AP — NEW YORK No attempt is made by Binance's CEO to explain why some cryptocurrencies that started as a joke have surged in price so much.
It is also unclear if the popularity of meme coins like Dogecoin is a warning sign of an imminent bubble. It's also a good example of the power of decentralization, according to Changpeng Zhao, better known as CZ.
The value of the world's most valuable stock, Microsoft, has been dwarfed by the value of the world's most valuable cryptocurrency, Bitcoin. Investors and regulators all over the world are taking notice of the industry's rapid expansion.
The Associated Press spoke with Zhao after his company called for more regulation of cryptocurrency markets around the world. Additionally, he talked about his cryptocurrency holdings and pledged to donate the majority of the money he earned. For the sake of readability and length, this conversation has been condensed.
Q: As the value of once-joke currencies soars, what conclusions can we draw?
Zhao: Actually, I don't understand Dogecoin. The power of decentralization is demonstrated here. I don't know if my opinion matters or not. A meme has value if a large enough number of people in the community find it amusing and appreciate it.
And Dogecoin has been around for quite some time now. While the market has risen and fallen many times, it has remained steady. Shiba, a meme coin, has also been added to the mix. There are a greater number of meme coins in our possession. Then what happened? It only takes one other person to be interested in purchasing something for it to be valuable.
You need a lot of people to want to buy or sell something in order for it to have liquidity. The value of a commodity is determined by its liquidity, according to the market. So, judging it isn't in my purview.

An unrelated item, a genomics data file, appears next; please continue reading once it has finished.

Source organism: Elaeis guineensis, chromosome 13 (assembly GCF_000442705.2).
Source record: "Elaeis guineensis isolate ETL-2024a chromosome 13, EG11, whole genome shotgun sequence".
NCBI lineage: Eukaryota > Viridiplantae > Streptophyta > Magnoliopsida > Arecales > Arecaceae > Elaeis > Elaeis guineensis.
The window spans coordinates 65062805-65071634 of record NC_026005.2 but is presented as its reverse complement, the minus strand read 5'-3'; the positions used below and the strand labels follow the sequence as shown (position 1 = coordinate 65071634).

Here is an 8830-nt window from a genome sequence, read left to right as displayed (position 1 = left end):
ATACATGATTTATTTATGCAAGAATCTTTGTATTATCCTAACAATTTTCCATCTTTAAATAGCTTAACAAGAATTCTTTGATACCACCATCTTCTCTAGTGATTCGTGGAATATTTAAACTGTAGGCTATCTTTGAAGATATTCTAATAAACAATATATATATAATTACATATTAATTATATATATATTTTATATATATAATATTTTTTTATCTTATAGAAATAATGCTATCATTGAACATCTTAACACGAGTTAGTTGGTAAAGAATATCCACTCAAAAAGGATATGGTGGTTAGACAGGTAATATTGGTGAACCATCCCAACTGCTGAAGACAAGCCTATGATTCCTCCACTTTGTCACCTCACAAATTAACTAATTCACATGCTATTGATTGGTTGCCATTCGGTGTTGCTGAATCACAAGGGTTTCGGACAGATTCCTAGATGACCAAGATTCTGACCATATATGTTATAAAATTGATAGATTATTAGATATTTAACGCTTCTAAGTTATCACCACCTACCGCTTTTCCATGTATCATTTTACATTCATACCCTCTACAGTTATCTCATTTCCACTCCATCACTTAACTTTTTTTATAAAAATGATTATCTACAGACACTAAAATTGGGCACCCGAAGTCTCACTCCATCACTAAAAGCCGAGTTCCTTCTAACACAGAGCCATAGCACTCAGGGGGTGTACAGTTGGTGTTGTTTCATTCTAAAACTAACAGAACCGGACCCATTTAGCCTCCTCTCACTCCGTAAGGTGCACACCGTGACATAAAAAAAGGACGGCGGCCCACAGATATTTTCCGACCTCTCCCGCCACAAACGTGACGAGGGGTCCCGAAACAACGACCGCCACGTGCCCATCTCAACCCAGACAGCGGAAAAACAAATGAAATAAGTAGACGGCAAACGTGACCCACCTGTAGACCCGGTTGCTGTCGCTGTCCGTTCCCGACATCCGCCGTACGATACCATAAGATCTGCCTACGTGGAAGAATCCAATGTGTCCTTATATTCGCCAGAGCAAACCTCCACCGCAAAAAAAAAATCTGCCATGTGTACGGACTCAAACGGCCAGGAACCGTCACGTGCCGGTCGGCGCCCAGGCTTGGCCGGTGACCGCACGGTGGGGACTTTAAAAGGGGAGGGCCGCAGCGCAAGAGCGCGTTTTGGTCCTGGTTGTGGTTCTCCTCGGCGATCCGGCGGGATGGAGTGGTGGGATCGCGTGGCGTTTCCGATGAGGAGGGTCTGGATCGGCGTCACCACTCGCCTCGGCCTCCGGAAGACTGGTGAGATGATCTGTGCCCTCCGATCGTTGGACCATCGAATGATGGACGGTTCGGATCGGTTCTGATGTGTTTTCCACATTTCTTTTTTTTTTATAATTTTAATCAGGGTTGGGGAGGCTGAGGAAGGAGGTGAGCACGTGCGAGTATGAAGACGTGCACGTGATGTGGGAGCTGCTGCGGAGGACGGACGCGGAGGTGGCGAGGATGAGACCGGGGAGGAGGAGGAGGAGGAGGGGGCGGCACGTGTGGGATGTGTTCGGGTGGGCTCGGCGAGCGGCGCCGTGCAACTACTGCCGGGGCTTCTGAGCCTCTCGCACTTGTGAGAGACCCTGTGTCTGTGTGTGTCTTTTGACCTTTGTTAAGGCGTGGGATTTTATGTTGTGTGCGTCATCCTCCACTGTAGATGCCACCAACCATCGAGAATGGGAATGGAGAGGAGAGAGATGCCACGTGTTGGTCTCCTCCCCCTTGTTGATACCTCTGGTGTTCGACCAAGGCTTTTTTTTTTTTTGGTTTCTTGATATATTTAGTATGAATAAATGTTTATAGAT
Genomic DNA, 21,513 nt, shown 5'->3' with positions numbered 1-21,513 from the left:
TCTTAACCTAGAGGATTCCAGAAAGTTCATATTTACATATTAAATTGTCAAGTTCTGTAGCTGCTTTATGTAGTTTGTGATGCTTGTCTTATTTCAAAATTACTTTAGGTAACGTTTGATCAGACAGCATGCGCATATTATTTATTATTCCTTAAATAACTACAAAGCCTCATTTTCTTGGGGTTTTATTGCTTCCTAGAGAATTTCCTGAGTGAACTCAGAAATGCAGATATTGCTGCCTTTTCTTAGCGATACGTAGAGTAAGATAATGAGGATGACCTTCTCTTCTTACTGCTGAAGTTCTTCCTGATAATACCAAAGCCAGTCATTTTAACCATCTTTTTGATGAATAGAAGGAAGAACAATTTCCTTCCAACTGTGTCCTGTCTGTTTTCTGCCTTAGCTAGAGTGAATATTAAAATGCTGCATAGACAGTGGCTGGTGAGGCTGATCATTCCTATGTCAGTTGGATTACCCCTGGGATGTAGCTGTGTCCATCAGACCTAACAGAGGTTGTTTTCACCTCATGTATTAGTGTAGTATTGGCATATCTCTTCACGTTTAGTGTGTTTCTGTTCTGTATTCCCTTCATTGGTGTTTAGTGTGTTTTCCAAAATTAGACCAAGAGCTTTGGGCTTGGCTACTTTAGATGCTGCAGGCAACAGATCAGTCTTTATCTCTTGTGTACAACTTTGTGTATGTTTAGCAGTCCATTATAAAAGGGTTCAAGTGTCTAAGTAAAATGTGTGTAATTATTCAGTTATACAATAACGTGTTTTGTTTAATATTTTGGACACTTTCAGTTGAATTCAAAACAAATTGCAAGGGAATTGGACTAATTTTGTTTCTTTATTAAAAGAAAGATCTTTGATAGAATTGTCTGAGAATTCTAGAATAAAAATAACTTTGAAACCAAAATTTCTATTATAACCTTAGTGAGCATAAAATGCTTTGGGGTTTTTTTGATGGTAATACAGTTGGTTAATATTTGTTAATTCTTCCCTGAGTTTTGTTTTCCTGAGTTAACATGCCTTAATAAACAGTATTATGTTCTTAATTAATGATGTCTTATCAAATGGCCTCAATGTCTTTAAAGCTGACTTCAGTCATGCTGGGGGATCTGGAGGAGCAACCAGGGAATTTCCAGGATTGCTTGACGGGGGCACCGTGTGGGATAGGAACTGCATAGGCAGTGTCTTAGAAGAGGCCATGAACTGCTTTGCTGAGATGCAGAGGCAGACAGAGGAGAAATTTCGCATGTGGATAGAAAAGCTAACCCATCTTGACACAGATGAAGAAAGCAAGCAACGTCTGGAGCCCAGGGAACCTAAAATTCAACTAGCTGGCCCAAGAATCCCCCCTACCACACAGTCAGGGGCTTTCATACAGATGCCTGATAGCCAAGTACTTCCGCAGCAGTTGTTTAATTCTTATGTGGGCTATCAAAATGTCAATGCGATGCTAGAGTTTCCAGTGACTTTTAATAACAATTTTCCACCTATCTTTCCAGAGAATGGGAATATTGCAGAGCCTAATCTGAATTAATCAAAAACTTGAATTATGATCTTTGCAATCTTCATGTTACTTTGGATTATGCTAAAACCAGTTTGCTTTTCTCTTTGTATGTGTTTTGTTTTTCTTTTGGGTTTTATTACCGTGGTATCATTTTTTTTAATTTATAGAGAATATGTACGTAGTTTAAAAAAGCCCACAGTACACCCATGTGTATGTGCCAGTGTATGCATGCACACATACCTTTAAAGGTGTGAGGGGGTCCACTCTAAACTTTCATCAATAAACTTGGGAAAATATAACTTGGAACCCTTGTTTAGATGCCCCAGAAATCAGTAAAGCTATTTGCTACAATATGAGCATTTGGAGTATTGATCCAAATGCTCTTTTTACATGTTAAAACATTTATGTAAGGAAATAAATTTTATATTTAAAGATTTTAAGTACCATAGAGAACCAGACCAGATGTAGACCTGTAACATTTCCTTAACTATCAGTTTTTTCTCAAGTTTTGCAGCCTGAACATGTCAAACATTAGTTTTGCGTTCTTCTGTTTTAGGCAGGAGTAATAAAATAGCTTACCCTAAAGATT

All the valuable cryptocurrencies in the world should be able to trade on our platform.
Q: Isn't it a sign of a bubble when people buy something because they think someone else will buy it in the future?
Zhao: I'd say so, to some extent. However, the reality is a little more complicated than that.
The term "bubble" is a bit of a misnomer. Should you sell an asset if its value has dropped by more than 80%? Bitcoin fell by a larger margin before regaining some of its lost ground. Amazon's stock price plummeted (by more than 90% between January 2000 and September 2001), but it has since rebounded to be one of the world's most valuable companies. Possibly, but I'm not sure. Most people's definitions would say it did. Jeff Bezos, Amazon's CEO, is likely to disagree.
The most important thing is that there are a lot of swings. It's fine as long as people know what they're holding and what the dangers are.
Q: Is there a reason why cryptocurrency prices fluctuate so much?
Zhao: If I were a mass market consumer, I'd tell people that all things are in flux.
You need a place to store your fortune. Any of these things could be used as collateral: a house, stock, or even US dollars. All of these variables, however, are dependent on another.
There is a high degree of volatility in the cryptocurrency market because it's a smaller market. It's a tiny fraction of the size of traditional investments. The lower the volatility of an asset's market value, the more valuable it is. Just do the math.